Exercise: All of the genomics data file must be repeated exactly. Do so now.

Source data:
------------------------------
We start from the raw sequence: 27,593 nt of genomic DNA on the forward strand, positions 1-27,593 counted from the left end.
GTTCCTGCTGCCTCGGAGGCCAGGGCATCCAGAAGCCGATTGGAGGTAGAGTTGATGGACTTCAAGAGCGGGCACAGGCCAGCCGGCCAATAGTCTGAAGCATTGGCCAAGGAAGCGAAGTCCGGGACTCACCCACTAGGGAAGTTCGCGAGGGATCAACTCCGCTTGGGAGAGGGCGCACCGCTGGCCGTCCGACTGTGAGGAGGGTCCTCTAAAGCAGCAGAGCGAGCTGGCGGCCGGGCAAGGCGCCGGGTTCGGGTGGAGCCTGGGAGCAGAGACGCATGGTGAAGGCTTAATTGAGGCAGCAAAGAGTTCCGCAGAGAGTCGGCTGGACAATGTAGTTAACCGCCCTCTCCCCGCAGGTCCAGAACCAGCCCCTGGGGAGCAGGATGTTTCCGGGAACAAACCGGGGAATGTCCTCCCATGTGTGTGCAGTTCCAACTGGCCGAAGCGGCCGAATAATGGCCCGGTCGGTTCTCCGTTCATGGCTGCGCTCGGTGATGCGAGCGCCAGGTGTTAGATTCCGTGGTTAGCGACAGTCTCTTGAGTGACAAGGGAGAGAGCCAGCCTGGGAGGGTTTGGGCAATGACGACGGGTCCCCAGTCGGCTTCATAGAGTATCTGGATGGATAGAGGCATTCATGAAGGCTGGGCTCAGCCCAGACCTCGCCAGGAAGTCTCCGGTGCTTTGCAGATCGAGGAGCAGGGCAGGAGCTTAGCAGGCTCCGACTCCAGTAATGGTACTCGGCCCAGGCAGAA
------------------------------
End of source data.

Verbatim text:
We start from the raw sequence: 27,593 nt of genomic DNA on the forward strand, positions 1-27,593 counted from the left end.
GTTCCTGCTGCCTCGGAGGCCAGGGCATCCAGAAGCCGATTGGAGGTAGAGTTGATGGACTTCAAGAGCGGGCACAGGCCAGCCGGCCAATAGTCTGAAGCATTGGCCAAGGAAGCGAAGTCCGGGACTCACCCACTAGGGAAGTTCGCGAGGGATCAACTCCGCTTGGGAGAGGGCGCACCGCTGGCCGTCCGACTGTGAGGAGGGTCCTCTAAAGCAGCAGAGCGAGCTGGCGGCCGGGCAAGGCGCCGGGTTCGGGTGGAGCCTGGGAGCAGAGACGCATGGTGAAGGCTTAATTGAGGCAGCAAAGAGTTCCGCAGAGAGTCGGCTGGACAATGTAGTTAACCGCCCTCTCCCCGCAGGTCCAGAACCAGCCCCTGGGGAGCAGGATGTTTCCGGGAACAAACCGGGGAATGTCCTCCCATGTGTGTGCAGTTCCAACTGGCCGAAGCGGCCGAATAATGGCCCGGTCGGTTCTCCGTTCATGGCTGCGCTCGGTGATGCGAGCGCCAGGTGTTAGATTCCGTGGTTAGCGACAGTCTCTTGAGTGACAAGGGAGAGAGCCAGCCTGGGAGGGTTTGGGCAATGACGACGGGTCCCCAGTCGGCTTCATAGAGTATCTGGATGGATAGAGGCATTCATGAAGGCTGGGCTCAGCCCAGACCTCGCCAGGAAGTCTCCGGTGCTTTGCAGATCGAGGAGCAGGGCAGGAGCTTAGCAGGCTCCGACTCCAGTAATGGTACTCGGCCCAGGCAGAA